But as one moves away from these neat sectors, the much more interesting messiness of the sectors treated as lesser emerges. In the G-sectors for example, Khadda market (for the current auto market which was previously a wholesale bazaar located in a lower area, or a khadda), the Shoppers colony (now the Allama Iqbal colony) and the Laal Quarters (quarters for lower level government employees named after their red color) have taken root in common usage.
Here, name chemistries are more complex than one might expect. Take the Karachi Company in G-9. One would wonder why an area in Islamabad had been given the displaced name of Karachi Company but common knowledge narrates that this name goes back to the time when the area was under construction.
The company working on the construction was from Karachi so the laborers working at the area asked wagon walas to drop them at the ‘Karachi Company’ and from then on this became its identifier.
Common knowledge also relates a legend behind the name ‘Aabpara’ that used to be Bagh Bhattan previously. Aabpara, one of the earliest markets and central features of Islamabad-- now demoted to the market for those who cannot afford Jinnah Super-- derives its name from the name of a girl. Some say she was the first girl born in the area while some narrate that she was a Bengali girl who lived there. But it was her name that was given to the place and continues to this day.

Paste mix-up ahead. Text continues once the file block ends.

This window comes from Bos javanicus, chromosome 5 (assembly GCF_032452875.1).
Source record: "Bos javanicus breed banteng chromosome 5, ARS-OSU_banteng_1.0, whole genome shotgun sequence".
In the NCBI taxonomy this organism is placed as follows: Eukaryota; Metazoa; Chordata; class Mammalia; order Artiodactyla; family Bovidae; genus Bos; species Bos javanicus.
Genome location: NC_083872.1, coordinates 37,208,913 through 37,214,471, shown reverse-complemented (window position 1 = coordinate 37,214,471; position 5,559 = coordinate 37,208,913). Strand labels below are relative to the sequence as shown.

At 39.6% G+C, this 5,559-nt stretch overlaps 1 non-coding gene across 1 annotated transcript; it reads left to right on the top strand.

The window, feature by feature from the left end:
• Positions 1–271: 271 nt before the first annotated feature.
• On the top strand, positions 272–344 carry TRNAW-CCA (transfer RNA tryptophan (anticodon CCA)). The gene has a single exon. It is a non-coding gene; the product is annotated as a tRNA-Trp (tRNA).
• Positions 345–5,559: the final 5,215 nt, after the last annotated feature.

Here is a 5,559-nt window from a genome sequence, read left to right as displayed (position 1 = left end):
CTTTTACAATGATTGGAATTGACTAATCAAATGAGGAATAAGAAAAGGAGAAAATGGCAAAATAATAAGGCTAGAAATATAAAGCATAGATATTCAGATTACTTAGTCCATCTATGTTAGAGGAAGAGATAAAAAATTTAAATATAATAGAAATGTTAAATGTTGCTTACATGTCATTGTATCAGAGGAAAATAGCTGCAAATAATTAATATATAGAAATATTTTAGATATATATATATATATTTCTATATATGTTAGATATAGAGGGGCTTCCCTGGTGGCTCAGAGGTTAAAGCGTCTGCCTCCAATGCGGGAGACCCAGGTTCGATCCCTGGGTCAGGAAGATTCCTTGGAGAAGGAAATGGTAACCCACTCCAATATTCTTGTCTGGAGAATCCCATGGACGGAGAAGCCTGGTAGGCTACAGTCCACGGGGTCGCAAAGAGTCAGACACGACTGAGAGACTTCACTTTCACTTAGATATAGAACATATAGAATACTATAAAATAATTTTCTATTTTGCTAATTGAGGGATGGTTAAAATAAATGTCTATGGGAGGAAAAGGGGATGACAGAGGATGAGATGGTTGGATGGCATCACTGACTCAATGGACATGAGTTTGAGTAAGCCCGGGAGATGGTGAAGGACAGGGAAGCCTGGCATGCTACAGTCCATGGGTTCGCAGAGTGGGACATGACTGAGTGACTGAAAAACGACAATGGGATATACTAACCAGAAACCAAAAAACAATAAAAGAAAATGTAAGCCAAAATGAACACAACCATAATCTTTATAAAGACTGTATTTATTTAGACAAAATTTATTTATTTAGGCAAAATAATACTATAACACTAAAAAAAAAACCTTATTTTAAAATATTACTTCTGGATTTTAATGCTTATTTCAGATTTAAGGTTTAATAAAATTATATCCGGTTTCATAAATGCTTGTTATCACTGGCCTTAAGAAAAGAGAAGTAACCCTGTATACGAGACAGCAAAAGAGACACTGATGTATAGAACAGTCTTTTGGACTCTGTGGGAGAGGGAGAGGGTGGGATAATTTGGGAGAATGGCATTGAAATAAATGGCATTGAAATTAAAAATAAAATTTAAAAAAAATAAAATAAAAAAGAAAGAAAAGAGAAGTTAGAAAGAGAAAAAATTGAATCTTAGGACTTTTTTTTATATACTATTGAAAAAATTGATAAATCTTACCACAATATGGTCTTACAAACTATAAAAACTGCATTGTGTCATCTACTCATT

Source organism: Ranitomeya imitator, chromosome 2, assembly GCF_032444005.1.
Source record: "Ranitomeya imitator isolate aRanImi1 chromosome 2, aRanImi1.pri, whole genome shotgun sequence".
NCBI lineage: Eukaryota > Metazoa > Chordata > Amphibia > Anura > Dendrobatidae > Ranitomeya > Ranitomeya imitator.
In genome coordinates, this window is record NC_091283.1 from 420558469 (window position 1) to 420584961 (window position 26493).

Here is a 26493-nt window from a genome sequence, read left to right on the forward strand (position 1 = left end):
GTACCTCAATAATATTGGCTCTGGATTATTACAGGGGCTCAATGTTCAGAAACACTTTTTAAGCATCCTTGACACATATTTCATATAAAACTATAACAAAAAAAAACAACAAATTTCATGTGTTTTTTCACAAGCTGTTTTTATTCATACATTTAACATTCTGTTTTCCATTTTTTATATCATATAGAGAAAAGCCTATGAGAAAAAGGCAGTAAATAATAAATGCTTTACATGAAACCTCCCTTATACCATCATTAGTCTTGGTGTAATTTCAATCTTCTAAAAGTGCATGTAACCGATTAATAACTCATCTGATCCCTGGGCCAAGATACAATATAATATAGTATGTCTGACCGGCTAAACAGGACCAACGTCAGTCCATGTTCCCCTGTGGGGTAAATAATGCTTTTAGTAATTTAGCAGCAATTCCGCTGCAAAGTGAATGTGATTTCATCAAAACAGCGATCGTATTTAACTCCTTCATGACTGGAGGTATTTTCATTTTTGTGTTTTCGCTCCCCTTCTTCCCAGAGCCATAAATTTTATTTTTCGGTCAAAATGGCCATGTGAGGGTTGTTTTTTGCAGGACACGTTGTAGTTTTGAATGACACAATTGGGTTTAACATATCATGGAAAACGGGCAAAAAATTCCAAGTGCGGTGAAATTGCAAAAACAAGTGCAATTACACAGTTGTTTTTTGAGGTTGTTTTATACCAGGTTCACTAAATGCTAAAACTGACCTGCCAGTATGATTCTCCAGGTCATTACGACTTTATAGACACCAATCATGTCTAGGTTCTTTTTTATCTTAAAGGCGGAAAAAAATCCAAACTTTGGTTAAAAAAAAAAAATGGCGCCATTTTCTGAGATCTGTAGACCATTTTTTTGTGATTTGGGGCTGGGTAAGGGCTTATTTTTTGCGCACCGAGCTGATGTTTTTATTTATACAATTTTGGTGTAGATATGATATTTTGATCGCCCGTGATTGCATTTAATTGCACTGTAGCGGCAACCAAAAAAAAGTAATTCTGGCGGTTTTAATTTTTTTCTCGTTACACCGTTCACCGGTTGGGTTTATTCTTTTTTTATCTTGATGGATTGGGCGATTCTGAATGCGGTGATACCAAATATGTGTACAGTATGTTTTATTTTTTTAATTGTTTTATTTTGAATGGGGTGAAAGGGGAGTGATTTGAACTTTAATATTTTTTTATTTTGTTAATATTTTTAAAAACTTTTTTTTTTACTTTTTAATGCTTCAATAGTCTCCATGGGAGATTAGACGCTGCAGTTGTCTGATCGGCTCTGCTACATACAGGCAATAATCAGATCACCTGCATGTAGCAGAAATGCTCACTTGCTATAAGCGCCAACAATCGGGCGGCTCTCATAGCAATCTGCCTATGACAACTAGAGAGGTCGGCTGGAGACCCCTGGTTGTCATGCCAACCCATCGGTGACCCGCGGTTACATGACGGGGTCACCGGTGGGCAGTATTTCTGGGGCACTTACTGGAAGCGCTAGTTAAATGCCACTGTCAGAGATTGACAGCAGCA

‘Peshawar Mor’, used to be at the helm of a road leading to Peshawar since not much existed after it during the early times of Islamabad’s existence. Once again, in common man and public transport people’s common usage, the name PeshawarMor emerged and stuck.
For these less posh areas, names of local influential places or nearby landmarks are adopted. ‘France colony’ used to have the French Embassy close to it so got named accordingly while ‘Hansa Colony’ was named after a Christian Chaudhry.
‘Faisal colony’ got the legacy of a young boy named Faisal who died there and some credit J. Salik, a former federal minister and convener of the World Minorities Alliance, for giving the colony the name ‘Faisal colony’ after this boy.